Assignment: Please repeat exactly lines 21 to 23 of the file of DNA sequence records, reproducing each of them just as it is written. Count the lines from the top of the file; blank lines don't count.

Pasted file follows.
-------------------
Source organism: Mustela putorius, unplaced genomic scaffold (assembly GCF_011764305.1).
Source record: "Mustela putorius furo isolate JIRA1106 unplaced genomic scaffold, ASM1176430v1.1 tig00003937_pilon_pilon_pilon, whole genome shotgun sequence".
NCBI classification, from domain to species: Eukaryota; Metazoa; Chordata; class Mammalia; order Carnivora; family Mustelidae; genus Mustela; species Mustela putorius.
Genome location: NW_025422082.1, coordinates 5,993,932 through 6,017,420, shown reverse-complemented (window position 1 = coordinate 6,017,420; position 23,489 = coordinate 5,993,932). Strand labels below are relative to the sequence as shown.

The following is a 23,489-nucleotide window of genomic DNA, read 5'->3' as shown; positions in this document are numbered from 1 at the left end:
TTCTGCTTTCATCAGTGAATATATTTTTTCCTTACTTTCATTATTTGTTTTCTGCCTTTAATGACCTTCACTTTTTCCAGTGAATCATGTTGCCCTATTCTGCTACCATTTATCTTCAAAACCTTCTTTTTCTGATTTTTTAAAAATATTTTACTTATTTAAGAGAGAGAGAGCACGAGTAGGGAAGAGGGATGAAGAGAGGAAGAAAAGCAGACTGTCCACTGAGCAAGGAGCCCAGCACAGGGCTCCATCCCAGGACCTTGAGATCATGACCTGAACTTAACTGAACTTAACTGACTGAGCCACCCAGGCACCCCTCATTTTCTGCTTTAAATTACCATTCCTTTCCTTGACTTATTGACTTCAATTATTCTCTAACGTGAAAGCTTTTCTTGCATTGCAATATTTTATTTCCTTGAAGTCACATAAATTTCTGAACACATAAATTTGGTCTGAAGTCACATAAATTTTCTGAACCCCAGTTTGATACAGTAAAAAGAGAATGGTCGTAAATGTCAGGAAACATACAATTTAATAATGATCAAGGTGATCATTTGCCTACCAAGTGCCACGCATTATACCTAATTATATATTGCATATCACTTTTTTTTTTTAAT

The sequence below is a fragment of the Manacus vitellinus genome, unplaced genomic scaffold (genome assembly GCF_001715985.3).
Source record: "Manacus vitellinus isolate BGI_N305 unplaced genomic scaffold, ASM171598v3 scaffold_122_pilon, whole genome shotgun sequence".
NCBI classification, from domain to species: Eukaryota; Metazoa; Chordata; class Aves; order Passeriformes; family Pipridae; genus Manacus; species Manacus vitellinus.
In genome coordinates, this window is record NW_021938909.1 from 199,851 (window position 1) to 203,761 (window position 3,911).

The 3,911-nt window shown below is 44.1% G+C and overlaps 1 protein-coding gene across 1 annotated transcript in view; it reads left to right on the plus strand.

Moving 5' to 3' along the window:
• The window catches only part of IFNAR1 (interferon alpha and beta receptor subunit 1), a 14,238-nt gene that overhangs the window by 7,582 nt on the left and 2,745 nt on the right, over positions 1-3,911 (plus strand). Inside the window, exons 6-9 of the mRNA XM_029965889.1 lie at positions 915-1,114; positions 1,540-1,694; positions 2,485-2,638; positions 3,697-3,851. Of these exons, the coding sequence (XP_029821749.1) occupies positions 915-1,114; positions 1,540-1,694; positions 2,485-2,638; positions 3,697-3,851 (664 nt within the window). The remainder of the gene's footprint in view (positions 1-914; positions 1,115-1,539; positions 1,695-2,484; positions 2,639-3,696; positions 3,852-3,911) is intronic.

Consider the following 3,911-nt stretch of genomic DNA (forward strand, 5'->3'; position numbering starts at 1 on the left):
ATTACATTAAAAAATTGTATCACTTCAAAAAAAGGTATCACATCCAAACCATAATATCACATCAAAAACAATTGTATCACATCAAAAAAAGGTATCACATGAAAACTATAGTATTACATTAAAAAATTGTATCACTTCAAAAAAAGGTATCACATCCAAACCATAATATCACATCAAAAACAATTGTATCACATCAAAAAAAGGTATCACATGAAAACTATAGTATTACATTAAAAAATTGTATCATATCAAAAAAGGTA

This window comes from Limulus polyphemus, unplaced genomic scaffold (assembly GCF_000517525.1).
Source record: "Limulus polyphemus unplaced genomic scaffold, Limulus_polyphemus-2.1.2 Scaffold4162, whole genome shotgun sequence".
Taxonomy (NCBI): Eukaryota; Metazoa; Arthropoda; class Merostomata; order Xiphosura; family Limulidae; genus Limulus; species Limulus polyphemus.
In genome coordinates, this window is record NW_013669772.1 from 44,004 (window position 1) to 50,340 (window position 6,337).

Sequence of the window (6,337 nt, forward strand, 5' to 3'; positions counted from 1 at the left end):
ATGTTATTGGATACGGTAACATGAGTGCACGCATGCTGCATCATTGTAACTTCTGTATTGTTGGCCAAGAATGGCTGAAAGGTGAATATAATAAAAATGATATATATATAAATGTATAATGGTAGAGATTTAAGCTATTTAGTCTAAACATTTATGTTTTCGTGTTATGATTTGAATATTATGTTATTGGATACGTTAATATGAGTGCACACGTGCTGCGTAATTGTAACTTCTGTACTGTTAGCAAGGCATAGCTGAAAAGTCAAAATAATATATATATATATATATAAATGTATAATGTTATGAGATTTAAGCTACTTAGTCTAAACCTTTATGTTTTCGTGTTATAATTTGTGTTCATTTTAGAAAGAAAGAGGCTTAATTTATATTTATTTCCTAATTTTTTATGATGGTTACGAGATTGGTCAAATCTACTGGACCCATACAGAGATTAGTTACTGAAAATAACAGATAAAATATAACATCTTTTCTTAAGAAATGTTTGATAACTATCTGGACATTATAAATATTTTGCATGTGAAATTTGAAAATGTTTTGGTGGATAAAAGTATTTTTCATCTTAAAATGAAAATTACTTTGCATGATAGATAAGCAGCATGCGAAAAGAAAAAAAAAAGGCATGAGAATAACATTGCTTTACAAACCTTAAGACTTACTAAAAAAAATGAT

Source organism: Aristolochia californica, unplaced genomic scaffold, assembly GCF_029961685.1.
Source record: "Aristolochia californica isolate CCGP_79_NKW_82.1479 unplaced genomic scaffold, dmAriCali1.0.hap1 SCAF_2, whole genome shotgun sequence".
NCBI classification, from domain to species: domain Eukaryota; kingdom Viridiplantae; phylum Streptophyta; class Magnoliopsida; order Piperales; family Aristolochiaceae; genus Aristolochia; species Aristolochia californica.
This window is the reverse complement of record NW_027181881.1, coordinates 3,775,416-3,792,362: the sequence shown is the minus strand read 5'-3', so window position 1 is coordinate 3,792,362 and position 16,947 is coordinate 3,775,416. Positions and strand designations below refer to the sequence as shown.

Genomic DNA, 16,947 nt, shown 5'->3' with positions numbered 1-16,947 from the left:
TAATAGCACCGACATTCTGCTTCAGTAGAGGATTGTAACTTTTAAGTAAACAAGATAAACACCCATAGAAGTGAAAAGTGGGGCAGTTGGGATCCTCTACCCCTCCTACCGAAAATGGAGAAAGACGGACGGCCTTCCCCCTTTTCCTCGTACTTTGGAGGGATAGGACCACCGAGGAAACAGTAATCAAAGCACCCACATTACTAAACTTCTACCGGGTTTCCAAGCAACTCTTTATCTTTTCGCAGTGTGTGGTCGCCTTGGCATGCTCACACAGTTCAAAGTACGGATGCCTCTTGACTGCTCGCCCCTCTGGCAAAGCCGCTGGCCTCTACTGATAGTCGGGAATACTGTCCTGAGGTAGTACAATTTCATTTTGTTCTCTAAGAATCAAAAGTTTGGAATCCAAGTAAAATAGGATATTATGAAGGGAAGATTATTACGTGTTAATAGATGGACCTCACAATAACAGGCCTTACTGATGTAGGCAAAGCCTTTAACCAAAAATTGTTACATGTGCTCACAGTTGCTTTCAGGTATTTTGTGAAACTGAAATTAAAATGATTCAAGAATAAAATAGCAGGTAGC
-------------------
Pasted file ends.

ATGTTATTGGATACGGTAACATGAGTGCACGCATGCTGCATCATTGTAACTTCTGTATTGTTGGCCAAGAATGGCTGAAAGGTGAATATAATAAAAATGATATATATATAAATGTATAATGGTAGAGATTTAAGCTATTTAGTCTAAACATTTATGTTTTCGTGTTATGATTTGAATATTATGTTATTGGATACGTTAATATGAGTGCACACGTGCTGCGTAATTGTAACTTCTGTACTGTTAGCAAGGCATAGCTGAAAAGTCAAAATAATATATATATATATATATAAATGTATAATGTTATGAGATTTAAGCTACTTAGTCTAAACCTTTATGTTTTCGTGTTATAATTTGTGTTCATTTTAGAAAGAAAGAGGCTTAATTTATATTTATTTCCTAATTTTTTATGATGGTTACGAGATTGGTCAAATCTACTGGACCCATACAGAGATTAGTTACTGAAAATAACAGATAAAATATAACATCTTTTCTTAAGAAATGTTTGATAACTATCTGGACATTATAAATATTTTGCATGTGAAATTTGAAAATGTTTTGGTGGATAAAAGTATTTTTCATCTTAAAATGAAAATTACTTTGCATGATAGATAAGCAGCATGCGAAAAGAAAAAAAAAAGGCATGAGAATAACATTGCTTTACAAACCTTAAGACTTACTAAAAAAAATGAT

Source organism: Aristolochia californica, unplaced genomic scaffold, assembly GCF_029961685.1.
Source record: "Aristolochia californica isolate CCGP_79_NKW_82.1479 unplaced genomic scaffold, dmAriCali1.0.hap1 SCAF_2, whole genome shotgun sequence".